Financial Planning: Money Complicates Life

Financial Planning: Money Complicates Life

When it comes to Financial Planning, one may as why it seems like all financial decisions are so complicated. But the answer is simple: Money! And the more complicated the professionals make it, the more you will need them. It’s very self-serving.

There’s nothing wrong with professional advice, but let’s face it, most financial advisers are not familiar with the unique set of circumstances that a felon has to deal with. Professional advisers also prefer to deal with affluent clients (because they can pay more) and charge big fees and commissions. It doesn’t make sense sometimes, but banks lend money to people who have money and not to people who don’t, but who really need it more. Although choosing where to bank is not like choosing which grocery store to shop at, but it’s really not that far away.

Let’s start by saying that the best financial decisions are made when you personally understand them and are in consideration of six things.

Six Areas of Financial Planning

All Personal Financial Planning decisions fall into six understandable disciplines. And since most of us don’t like the sound of the word discipline, let’s just say they fall into one of six financial boxes or areas.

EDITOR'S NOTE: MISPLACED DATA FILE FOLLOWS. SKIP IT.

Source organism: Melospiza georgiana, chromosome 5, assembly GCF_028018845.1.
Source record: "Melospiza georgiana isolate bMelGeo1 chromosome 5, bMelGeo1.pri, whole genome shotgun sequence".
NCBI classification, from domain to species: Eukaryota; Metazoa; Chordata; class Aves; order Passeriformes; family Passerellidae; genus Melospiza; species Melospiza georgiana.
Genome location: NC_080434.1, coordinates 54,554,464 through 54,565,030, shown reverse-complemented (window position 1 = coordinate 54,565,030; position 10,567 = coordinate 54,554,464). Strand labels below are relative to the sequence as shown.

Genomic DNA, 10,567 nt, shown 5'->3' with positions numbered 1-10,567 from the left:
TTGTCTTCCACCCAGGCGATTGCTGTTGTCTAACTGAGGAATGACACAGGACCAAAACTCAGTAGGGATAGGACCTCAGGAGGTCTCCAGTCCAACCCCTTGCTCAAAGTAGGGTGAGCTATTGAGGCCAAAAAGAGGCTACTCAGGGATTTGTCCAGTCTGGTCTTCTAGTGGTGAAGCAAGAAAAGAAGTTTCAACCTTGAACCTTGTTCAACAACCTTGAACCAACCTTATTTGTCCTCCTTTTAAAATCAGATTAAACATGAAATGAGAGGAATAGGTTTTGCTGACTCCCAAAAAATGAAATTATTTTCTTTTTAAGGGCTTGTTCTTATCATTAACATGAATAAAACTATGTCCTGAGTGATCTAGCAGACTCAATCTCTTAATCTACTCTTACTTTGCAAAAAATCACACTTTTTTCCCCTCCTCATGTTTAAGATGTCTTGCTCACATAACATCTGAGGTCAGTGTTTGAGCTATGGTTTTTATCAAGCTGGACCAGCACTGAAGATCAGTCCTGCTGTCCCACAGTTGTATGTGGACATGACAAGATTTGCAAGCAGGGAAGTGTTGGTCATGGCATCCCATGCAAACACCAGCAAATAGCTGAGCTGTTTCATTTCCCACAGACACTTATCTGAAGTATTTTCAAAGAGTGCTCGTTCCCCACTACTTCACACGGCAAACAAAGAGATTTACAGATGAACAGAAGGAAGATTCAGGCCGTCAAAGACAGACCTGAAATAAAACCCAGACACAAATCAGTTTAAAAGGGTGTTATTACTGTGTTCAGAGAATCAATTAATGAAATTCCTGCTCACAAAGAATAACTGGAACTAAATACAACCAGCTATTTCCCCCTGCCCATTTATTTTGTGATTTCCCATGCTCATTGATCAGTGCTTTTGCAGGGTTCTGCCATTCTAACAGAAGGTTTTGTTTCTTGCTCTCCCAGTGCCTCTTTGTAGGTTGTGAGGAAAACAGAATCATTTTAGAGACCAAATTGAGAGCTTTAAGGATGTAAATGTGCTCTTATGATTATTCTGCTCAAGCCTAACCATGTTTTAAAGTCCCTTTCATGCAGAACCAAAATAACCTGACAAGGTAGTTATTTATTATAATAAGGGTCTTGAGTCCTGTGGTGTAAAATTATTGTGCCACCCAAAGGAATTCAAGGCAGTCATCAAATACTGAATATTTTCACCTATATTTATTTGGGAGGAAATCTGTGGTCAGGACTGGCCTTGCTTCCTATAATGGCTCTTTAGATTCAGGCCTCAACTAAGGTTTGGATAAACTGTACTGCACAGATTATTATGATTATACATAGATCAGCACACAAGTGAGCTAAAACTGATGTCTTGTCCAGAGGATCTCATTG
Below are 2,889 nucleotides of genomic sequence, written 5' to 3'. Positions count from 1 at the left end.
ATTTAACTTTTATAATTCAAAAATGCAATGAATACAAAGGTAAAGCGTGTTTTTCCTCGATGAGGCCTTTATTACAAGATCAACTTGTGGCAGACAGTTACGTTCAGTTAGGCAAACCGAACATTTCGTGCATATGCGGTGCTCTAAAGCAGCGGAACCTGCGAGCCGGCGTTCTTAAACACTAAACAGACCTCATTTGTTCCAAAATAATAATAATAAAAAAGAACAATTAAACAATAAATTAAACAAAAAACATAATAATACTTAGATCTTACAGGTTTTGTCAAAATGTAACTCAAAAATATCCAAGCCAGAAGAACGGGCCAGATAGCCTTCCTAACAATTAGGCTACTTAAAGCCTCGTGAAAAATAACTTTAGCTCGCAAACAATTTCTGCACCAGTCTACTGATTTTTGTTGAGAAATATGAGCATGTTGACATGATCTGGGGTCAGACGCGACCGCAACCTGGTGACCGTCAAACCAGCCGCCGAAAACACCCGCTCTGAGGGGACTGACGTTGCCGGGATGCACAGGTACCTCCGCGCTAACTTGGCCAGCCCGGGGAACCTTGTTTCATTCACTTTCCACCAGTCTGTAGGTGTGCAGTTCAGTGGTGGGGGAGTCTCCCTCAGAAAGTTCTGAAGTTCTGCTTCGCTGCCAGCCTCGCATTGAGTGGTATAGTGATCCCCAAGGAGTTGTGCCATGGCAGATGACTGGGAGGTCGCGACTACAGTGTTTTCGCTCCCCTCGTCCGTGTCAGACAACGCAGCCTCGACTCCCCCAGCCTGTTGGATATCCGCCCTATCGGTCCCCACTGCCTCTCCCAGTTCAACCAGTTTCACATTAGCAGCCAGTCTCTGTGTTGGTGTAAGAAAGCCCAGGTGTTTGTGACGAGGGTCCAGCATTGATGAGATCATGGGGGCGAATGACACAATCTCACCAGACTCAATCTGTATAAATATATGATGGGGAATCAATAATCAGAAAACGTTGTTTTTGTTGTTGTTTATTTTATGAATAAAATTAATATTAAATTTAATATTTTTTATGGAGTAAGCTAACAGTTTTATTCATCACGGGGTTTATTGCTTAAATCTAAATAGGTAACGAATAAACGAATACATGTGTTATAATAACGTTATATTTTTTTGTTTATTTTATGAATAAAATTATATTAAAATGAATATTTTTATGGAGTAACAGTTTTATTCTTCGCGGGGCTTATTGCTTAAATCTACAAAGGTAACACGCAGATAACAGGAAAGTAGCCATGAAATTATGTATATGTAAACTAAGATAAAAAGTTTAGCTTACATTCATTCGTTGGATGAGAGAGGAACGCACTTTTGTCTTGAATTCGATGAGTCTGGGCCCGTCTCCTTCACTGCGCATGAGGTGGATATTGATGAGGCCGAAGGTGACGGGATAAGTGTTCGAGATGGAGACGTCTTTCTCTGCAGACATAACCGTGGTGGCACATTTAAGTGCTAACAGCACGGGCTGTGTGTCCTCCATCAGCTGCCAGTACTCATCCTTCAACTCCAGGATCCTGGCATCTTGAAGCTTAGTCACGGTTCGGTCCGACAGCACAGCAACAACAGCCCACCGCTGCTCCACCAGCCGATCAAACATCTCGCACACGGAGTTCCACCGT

They are:

  • Cash Flow Planning / Cash Management
  • Risk Management
  • Investment Planning
  • Tax Planning
  • Longer Range / Retirement Planning
  • Estate Planning

Let’s Buy a Home

Financial Planning

As you see from the illustration, they are all interrelated, interconnected. Now let’s discuss each one and make some common sense on how this interrelationship works. For example: Let’s buy a home.

You would need to know how much house you can afford. (Cash Flow Planning)

How will you protect that home and the property held in that home? (Risk Planning or Risk Management)

Does the home purchase have tax advantages? (Tax Planning)

Are you and your family suitable for this real estate based asset investment and what is its expected return? (Investment Planning)

Does this home purchase bring you closer to or further away from you and your family’s future goals/retirement goals? (Retirement Planning)

How will you title this home: your name or joint names? And if you unexpectedly passed away, who would you leave it to? (Estate Planning)


Leave a Reply

Your email address will not be published. Required fields are marked *